Simply stated, because appellant did not suffer a hernia does not mean that he did not suffer a compensable injury. It is beyond question that the tissue removed from appellant's abdomen was part of the graft procedure and that procedure was related to his compensable injuries. There is no dispute that appellant's left leg injuries were a compensable result of appellant's compensable right leg injuries. Nor is it disputed that the graft procedure was a compensable treatment resulting from Dr. Lillich's attempt to treat appellant's compensable left leg injuries.

Furthermore, there is uncontradicted proof in the record that appellant has a palpable defect in the supporting structures of his abdominal wall resulting from the loss of the supporting muscle removed during the graft procedure. This is established by appellant's testimony concerning the graft procedure and by the medical evidence concerning the graft procedure. In addition, appellant testified that his ability to lift objects weighing over forty pounds is limited due to the procedure and that he has to shift the weight he bears to his left side to compensate for the loss of supportive muscle on his right side. Simply put, the record clearly and indisputably shows that appellant sustained an abdominal defect due to treatment obtained for his compensable injuries.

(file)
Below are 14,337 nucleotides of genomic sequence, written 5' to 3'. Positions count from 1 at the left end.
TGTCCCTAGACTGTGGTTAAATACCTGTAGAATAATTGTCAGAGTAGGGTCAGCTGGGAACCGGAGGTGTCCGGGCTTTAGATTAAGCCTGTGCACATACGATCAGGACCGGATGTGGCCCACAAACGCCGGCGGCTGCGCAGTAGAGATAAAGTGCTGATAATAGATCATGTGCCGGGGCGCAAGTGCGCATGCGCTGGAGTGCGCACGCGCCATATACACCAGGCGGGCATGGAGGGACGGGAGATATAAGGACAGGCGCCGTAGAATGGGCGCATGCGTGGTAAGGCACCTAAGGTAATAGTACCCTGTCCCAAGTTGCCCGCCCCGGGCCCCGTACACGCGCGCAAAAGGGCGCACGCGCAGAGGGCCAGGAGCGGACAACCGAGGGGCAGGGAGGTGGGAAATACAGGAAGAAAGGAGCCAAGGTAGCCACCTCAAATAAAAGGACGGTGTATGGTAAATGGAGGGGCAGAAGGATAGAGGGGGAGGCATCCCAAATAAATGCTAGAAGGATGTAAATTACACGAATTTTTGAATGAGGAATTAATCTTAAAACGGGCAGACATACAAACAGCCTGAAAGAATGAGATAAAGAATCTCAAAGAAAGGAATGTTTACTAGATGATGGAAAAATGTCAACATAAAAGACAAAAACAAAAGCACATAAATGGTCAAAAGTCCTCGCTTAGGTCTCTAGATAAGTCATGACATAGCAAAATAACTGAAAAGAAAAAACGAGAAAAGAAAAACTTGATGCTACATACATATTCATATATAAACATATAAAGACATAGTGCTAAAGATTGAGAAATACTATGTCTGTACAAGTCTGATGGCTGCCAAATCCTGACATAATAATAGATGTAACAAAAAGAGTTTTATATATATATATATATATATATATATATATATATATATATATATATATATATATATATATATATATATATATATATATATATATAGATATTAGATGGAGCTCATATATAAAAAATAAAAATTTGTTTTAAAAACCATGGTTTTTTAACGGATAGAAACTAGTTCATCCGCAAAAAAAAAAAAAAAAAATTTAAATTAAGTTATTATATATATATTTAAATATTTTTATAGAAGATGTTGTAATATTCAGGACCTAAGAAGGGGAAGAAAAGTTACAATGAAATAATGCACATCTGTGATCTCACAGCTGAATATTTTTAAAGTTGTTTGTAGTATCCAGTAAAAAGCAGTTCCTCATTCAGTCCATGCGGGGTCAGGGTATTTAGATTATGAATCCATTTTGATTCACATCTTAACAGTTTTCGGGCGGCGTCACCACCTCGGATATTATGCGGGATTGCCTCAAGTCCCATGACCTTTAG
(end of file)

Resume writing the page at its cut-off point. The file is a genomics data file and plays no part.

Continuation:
It is true that the Commission was not required to rely on Dr. Lillich's impairment rating because it may assess its own impairment rating rather than rely solely on the ratings assigned by physicians. Avaya v. Bryant, 82 Ark. App. 273, 105 S.W.3d 811 (2003). It is also true that Dr. Lillich's description of appellant's impairment would be insufficient to support a finding of a hernia under the AMA impairment ratings for hernias.